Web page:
Raise the Concordia! PR helps cruise company bury the past

From maritime tragedy to salvage triumph – but on the island of Giglio they have longer memories

Column LAST UPDATED AT 10:52 ON Wed 23 Jul 2014

Giglio, Italy - It has taken E1.5 billion to turn the Titanic-sized tragedy of the Costa Concordia cruise ship disaster into a salvage triumph that will go down in maritime history.

Today the Costa Concordia finally leaves Giglio for good as it departs on its last voyage, a five-day, snail's-pace tow to its home port of Genoa where it will eventually be scrapped. 

Towed by two tug-boats, and accompanied by a flotilla of rescue and salvage craft, it leaves behind a pristine island, its limpid green waters miraculously unpolluted by the giant floating city that capsized here on 13 January 2012, becoming literally a death chamber after its captain performed an illegal "sail by" of the island.

Thanks to one of the most expensive image transformation campaigns in corporate history, the story today is not about the 4,000-plus desperate passengers catapulted onto Giglio's quayside that cold January night, nor of the 20 long months it took to bring up the bodies of the 32 victims (one, an Indian waiter is still missing).

Instead, the story is all about steel, strandjacks, sponsons and the mega “parbuckling project” that enabled the Costa Concordia to be righted and towed away. 

Behind this transformation of the Costa Concordia from crime scene to high-tech salvage triumph was a highly orchestrated PR operation by Carnival Cruise Lines and its subsidiary Costa Cruises. They hired London Offshore Consultants and the crisis management specialists Burson-Marsteller to put a shine on their tarnished image.

On the night of the disaster, some Costa employees refused to give their names to passengers and reporters begging for information. In recent days, polite staffers have emailed multiple updates on the minutiae of the salvage operation while the international media have been given access to work stations, live feeds and high-definition corporate footage in the old elementary school transformed into a temporary press centre. 

Not everybody has taken the bait. Anne Decre was one of French passengers aboard the Costa Concordia's final cruise. She now leads a vociferous French victims' association fighting for justice and compensation.

“They have spent E1.5 billion righting this ship, but … you can do anything with money. And it may be high-tech, but it was not technology that saved our lives. It was the wind. The wind that blew us inland where the ship could rest on its side, otherwise we would all be dead. With all the technology available, it was just one man who ran us into the rocks."

That man – Captain Francesco Schettino – is on trial for manslaughter but remains free on bail. Photographers snapped him on the eve of the ship’s departure for Genoa, partying on Ischia, another Mediteranean island south of here. His trial resumes on 22 September, after a nearly two-month summer hiatus.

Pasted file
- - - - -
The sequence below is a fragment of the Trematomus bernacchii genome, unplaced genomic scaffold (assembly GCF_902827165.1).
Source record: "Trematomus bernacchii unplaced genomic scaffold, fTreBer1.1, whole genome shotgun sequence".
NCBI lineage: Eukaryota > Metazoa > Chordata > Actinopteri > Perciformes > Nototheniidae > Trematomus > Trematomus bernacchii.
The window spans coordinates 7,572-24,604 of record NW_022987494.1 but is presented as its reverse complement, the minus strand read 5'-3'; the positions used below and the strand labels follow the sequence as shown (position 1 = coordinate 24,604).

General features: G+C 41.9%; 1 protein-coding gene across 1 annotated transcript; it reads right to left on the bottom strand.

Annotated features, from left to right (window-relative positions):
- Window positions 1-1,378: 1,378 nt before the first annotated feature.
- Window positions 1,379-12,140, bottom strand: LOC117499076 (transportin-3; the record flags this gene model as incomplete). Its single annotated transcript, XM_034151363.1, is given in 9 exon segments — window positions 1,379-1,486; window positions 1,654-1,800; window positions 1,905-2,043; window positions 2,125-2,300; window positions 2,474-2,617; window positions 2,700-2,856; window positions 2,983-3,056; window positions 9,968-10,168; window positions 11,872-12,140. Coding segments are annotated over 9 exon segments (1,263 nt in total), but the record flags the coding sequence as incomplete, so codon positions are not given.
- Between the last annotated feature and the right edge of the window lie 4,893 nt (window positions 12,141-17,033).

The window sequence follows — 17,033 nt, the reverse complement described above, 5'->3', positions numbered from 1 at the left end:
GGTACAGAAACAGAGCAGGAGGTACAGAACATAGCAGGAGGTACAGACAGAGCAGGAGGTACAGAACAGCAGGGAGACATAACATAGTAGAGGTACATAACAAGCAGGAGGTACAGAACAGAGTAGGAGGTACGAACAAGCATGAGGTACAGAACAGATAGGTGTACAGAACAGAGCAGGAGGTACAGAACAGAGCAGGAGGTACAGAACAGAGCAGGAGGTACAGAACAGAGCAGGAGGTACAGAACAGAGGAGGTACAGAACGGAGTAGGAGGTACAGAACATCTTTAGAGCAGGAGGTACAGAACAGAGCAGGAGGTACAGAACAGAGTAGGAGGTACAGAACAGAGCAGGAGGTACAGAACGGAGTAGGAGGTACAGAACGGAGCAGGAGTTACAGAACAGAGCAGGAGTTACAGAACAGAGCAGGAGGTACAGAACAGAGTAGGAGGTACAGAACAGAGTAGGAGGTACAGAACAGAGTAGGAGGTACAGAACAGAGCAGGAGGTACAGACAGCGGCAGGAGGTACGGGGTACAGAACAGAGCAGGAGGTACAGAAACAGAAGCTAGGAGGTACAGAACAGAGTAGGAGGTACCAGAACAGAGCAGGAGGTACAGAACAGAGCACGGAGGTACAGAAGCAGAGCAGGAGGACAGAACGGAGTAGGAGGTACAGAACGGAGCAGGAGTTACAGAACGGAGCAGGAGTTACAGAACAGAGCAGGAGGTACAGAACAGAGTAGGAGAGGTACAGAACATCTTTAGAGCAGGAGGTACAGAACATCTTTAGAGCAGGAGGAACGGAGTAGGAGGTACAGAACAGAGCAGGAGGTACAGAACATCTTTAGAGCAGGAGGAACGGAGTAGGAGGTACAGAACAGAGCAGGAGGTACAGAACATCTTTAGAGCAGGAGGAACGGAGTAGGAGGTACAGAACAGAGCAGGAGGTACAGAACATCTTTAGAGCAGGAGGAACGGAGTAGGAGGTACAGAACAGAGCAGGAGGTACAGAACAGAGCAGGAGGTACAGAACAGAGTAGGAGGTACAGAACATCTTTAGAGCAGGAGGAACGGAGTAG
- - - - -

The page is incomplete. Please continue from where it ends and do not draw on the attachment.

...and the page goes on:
The image of a suntanned Schettino enjoying his summer of freedom has triggered indignant reactions from victim's families, mostly about the inefficiencies of the plodding Italian justice system.

“It is slow and there is only criminal trial, and no civil trial," said Decre. "There are no translations – only the Germans have them –and the hearings are just two days a week, held in an old theatre, when of course there are no strikes or holidays… ”

For the islanders, the memories of the "Concordia years" will be bittersweet. Many of the island's residents hosted and cooked for the international salvage crew who braved difficult conditions to complete the job and for whom Giglio became a home away from home. But the horror of the incident, and the long, agonising wait for the victims' bodies to be recovered will not be quickly forgotten.

“This ship is etched in our hearts now, and that won’t disappear when they take her away,” said Caterina Pellegrini, who sheltered 50 people on the night of the disaster and has been hosting three engineers ever since. “She is now a part of Giglio’s DNA.”

Some of the families of the 32 victims came to see the ship towed away. So did the ten-year-old son of the 33rd victim – a Spanish diver who died earlier this year while working on the salvage.  

“I am eternally grateful to that Spanish diver who gave his life working on the ship where my wife was trapped for two years,” said Elio Vincenzi, the husband of one of the victims. “For me, to see the Costa Concordia sailing again, gives me a sense of peace.”

With the tug-boats pulling the Costa Concordia north to Genoa at no faster than walking pace, today's convoy will have the air of a funeral procession for those who survived the tragedy. 

“For us, it is important to be here because this ship represents what we have left to mourn,” Decré said. “It is a funeral procession and the Costa Concordia is the hearse.” ·